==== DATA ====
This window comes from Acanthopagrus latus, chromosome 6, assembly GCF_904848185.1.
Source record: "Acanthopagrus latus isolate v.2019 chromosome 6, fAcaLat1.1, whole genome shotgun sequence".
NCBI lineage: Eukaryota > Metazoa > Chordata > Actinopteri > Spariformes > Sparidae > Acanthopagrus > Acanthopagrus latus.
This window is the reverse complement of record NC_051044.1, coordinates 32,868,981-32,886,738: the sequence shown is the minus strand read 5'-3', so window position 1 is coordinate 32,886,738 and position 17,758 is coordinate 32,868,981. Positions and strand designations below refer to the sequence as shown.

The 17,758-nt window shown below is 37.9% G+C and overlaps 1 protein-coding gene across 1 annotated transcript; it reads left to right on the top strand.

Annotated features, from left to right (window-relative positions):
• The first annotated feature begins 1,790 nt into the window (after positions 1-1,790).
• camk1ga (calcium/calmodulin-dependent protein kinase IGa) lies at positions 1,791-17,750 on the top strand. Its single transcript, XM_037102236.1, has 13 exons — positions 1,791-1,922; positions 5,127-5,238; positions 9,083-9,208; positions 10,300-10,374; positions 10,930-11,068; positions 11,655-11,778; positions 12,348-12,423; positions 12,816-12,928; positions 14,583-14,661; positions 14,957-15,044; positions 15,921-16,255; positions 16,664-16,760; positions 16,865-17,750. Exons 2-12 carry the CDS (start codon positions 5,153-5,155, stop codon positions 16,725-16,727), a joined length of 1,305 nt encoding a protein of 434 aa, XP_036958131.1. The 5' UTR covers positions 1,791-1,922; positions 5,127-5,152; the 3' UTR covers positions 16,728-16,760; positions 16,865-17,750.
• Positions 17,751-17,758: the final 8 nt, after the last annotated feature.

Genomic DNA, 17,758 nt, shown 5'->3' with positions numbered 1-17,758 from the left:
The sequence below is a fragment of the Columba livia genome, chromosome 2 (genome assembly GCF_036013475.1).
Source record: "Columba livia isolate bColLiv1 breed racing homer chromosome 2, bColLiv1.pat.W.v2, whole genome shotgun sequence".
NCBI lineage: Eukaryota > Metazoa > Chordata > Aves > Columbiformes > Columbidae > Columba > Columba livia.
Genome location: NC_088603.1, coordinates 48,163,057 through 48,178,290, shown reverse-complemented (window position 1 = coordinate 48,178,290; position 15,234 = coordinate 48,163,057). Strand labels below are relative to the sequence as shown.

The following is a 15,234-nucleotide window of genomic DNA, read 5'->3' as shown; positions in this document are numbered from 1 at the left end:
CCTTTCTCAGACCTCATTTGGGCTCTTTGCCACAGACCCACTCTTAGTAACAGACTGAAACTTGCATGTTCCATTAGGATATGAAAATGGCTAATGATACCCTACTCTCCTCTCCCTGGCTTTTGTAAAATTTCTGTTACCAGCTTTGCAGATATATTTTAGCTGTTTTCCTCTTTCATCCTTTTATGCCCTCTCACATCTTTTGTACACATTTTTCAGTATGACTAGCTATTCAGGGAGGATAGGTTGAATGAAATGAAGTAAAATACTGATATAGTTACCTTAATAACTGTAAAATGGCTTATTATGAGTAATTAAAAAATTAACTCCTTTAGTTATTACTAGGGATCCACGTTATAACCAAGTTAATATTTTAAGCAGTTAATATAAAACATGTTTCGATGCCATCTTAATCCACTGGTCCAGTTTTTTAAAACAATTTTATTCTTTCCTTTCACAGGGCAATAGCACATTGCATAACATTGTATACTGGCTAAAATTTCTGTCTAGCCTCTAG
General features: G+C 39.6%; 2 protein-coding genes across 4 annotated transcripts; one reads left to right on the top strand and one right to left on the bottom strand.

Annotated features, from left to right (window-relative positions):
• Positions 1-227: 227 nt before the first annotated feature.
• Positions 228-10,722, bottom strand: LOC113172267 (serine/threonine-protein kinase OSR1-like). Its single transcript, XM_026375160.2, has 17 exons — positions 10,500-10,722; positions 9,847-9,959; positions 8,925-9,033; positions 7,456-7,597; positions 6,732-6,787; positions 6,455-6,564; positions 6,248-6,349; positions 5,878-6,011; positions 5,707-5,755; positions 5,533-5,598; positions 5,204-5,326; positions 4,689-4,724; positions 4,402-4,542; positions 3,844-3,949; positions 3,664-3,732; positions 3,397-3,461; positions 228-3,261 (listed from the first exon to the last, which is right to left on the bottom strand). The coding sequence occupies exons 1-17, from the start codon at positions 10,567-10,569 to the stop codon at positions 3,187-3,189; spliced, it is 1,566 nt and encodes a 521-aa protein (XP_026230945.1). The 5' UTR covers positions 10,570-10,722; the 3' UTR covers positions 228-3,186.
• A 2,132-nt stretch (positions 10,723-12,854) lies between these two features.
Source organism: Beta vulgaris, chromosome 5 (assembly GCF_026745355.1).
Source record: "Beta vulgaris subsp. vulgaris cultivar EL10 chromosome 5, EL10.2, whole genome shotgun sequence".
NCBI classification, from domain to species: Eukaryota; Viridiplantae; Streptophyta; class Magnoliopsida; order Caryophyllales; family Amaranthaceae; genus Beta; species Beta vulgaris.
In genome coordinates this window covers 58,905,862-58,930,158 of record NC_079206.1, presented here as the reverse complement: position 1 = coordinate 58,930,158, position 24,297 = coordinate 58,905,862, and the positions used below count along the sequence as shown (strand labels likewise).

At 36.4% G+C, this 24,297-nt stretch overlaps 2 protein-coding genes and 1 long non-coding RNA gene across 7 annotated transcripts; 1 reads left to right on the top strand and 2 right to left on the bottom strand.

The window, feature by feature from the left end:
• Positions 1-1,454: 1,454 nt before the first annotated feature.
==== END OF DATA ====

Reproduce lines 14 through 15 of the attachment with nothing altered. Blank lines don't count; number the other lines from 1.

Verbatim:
Genome location: NC_088603.1, coordinates 48,163,057 through 48,178,290, shown reverse-complemented (window position 1 = coordinate 48,178,290; position 15,234 = coordinate 48,163,057). Strand labels below are relative to the sequence as shown.

The following is a 15,234-nucleotide window of genomic DNA, read 5'->3' as shown; positions in this document are numbered from 1 at the left end: